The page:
Is looting-to-order/theft-to-order a myth? If (sometimes) people do loot directly for a collector, cultural heritage workers, law enforcement agents and concerned citizens need to look out for it, spot it and (re)act accordingly.
I deny thee, I deny thee, I deny thee…
The antiquities trade traditionally functions through looters selling antiquities to middlemen and collectors finding the artifacts in galleries or auctions. However, the possibility exists that collectors order specific artifacts or types of artifacts from specialist looters.
Unsurprisingly, antiquities dealer Jerome Eisenberg insisted that ‘theft to order’, or indeed any other form of ‘big illicit business in freshly harvested antiquities’, is ‘mainly restricted to the pages of improbable detective novels’. Yet not just art dealers (who have an interest in dissociating their business from high-end art crime), but academics, cultural property recovery consultants and international police services have dismissed or ridiculed the idea of ‘masterpieces being “stolen to order” for criminal masterminds’.
Lawyer and criminologist Antonius Tijhuis judged ‘the theft of works of art ordered by collectors’ to be a myth with ‘no (or a rather small) empirical base’. Then a specialist in the illicit art trade for Interpol, Jean-Pierre Jouanny told BBC News that it ‘looks good in the movies – but does not happen in real life’; another Interpol specialist, Karl-Heinz Kind, stated that he’d ‘never seen such a case… it’s just a myth’. The Founder and Chairman of the Art Loss Register, Julian Radcliffe, sighed, ‘[t]here is not some criminal sitting in Switzerland with a wonderful collection on his wall’.
It certainly seems as though for-order theft is a Hollywood fiction, but are unscrupulous collectors making reality reflect fiction? Trafficking is never static and we are constantly trying to identify its new forms.
This is a discussion that began on Twitter between Peter Campbell (@peterbcampbell), Sam Hardy (@conflictantiq), and Donna Yates (@DrDonnaYates). True to academic form, we have yet to form a consensus. Donna was busy, so Peter and Sam worked up this post. [Donna’s since considered a case from Honduras, which was probably not looting-to-order.] Let’s examine the available evidence and see if you, the readers, know of any more.
I don’t know much about archaeology, but I know what I like
To begin, there is good evidence of collectors having premeditated designs on cultural property. Collectors organized prior to the U.S. invasion of Iraq in an effort to remove Iraqi export and U.S. import restrictions. In 2003, a group of 60 collectors and dealers, calling themselves the American Council for Cultural Policy (ACCP), met with the Bush administration in advance of the invasion of Iraq to lobby for easy importation of its cultural heritage into the US.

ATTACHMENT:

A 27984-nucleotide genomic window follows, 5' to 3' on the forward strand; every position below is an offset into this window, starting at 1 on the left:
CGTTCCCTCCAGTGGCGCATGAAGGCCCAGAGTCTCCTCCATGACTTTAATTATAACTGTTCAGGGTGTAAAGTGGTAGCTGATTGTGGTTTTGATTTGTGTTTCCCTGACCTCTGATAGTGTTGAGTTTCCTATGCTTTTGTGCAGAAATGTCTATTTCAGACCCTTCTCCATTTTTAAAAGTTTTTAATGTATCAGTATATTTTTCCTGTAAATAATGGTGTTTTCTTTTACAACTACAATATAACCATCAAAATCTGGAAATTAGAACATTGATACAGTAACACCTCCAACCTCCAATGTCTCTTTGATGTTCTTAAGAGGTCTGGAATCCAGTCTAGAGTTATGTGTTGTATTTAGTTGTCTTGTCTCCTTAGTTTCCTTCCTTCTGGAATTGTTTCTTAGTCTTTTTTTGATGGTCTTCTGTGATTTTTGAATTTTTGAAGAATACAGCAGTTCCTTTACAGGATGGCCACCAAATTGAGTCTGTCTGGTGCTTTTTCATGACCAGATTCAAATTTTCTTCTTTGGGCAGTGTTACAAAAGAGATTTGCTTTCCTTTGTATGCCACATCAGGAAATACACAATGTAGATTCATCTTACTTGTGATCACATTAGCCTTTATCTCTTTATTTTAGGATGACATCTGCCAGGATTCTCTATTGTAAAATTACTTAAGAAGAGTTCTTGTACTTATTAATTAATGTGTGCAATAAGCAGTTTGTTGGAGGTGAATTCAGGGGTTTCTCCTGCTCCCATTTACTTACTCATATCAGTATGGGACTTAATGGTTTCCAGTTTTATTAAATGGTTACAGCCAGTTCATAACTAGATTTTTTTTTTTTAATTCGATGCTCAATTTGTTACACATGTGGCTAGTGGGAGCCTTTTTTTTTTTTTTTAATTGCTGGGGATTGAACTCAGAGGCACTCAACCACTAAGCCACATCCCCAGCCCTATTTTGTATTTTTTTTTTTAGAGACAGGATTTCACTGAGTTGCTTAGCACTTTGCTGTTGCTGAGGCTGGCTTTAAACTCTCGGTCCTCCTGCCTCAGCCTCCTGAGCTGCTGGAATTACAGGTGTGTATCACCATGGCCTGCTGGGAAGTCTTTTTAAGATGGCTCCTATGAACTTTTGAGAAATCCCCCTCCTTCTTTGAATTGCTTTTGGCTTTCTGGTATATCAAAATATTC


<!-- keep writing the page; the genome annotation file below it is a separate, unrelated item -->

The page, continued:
Since then, collectors’ and dealers’ organizations and lobbyists have campaigned against the imposition of restrictions on import of antiquities from crisis-struck Greece and conflict-ridden Egypt, for the removal of restrictions on the import of antiquities from partially occupied Cyprus and war-torn Mali…
When is theft to order not theft to order?
One of the obstacles to studying this phenomenon is the (accurate but generic) use of “theft to order” to encompass orders from dealers as well as collectors. If theft-to-order-for-collector exists as well as theft-to-order-for-dealer, distinguishing between the two could help law enforcement, since resources would need to be used to target individual collectors in collector-directed crimes, but could be used to break multiple supply chains simultaneously by taking out the middlemen from dealer-mediated markets.
So, here, “theft to order” will refer to collector-directed robberies, and (for want of a better term) “predictive theft to order” will refer to dealer-directed robberies, where the dealer orders material that they believe they will be able to sell to one of a select clientele (such as the Chinese jade and porcelain that were, according to Durham Police Detective Superintendent Adrian Green, stolen for a dealer who had ‘already identified a potential market’).
Whether it is theft-to-order or “predictive” theft-to-order, certain criminals individually target high-value cultural goods. Some of these criminals may be cultural property specialists within the generic “knocker boy” system of robbers, fraudsters, fences and dealers. But one armed gang tied and beat a retired vicar, then ransacked his home as an art expert directed their theft of millions of pounds’ worth of paintings via smartphone.
Often, when cultural objects are very large or very well–known, and therefore very difficult to sell openly, it convinces cultural heritage workers and law enforcement agents that they have been stolen-to-order.
Still, occasionally, identifiable antiquities are sold to unknown buyers because the sellers feel beyond the law, or they are dumped or destroyed by panicked thieves who have stolen them without knowing middlemen, let alone collectors. One incompetent armed robber got away with a suspected theft-to-order, only to be caught ‘when he booked a conference room at a hotel to sell the paintings’.
Furthermore, sources can be contradictory or confusing. Estado de Sao Paulo reported that a theft of paintings by Picasso and Portinari from the Sao Paulo Museum of Art (MASP) in Brazil was an attempt to extort money from the museum by ransoming its property; yet, while stating that ‘an evil connoisseurs’ black market’ was ‘largely a myth’, the New York Times noted that a suspect in this case had ‘told the authorities that the works were to be delivered to a collector in Saudi Arabia’.